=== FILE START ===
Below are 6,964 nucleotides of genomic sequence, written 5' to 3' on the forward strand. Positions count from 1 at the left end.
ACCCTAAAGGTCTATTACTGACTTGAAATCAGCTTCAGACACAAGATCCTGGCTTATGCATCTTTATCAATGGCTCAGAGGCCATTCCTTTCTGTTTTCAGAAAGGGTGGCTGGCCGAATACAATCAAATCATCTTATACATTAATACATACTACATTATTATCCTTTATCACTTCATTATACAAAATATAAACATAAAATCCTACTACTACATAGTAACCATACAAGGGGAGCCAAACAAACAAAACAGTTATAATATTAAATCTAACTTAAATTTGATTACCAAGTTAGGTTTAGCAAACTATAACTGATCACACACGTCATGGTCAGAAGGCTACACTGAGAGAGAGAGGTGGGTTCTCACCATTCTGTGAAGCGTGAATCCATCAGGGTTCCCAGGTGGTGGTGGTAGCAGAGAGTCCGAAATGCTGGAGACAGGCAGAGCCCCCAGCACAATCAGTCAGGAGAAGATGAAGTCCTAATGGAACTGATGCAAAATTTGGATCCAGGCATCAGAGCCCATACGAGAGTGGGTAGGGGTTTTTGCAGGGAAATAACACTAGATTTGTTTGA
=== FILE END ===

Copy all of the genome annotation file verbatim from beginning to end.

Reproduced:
Below are 6,964 nucleotides of genomic sequence, written 5' to 3' on the forward strand. Positions count from 1 at the left end.
ACCCTAAAGGTCTATTACTGACTTGAAATCAGCTTCAGACACAAGATCCTGGCTTATGCATCTTTATCAATGGCTCAGAGGCCATTCCTTTCTGTTTTCAGAAAGGGTGGCTGGCCGAATACAATCAAATCATCTTATACATTAATACATACTACATTATTATCCTTTATCACTTCATTATACAAAATATAAACATAAAATCCTACTACTACATAGTAACCATACAAGGGGAGCCAAACAAACAAAACAGTTATAATATTAAATCTAACTTAAATTTGATTACCAAGTTAGGTTTAGCAAACTATAACTGATCACACACGTCATGGTCAGAAGGCTACACTGAGAGAGAGAGGTGGGTTCTCACCATTCTGTGAAGCGTGAATCCATCAGGGTTCCCAGGTGGTGGTGGTAGCAGAGAGTCCGAAATGCTGGAGACAGGCAGAGCCCCCAGCACAATCAGTCAGGAGAAGATGAAGTCCTAATGGAACTGATGCAAAATTTGGATCCAGGCATCAGAGCCCATACGAGAGTGGGTAGGGGTTTTTGCAGGGAAATAACACTAGATTTGTTTGA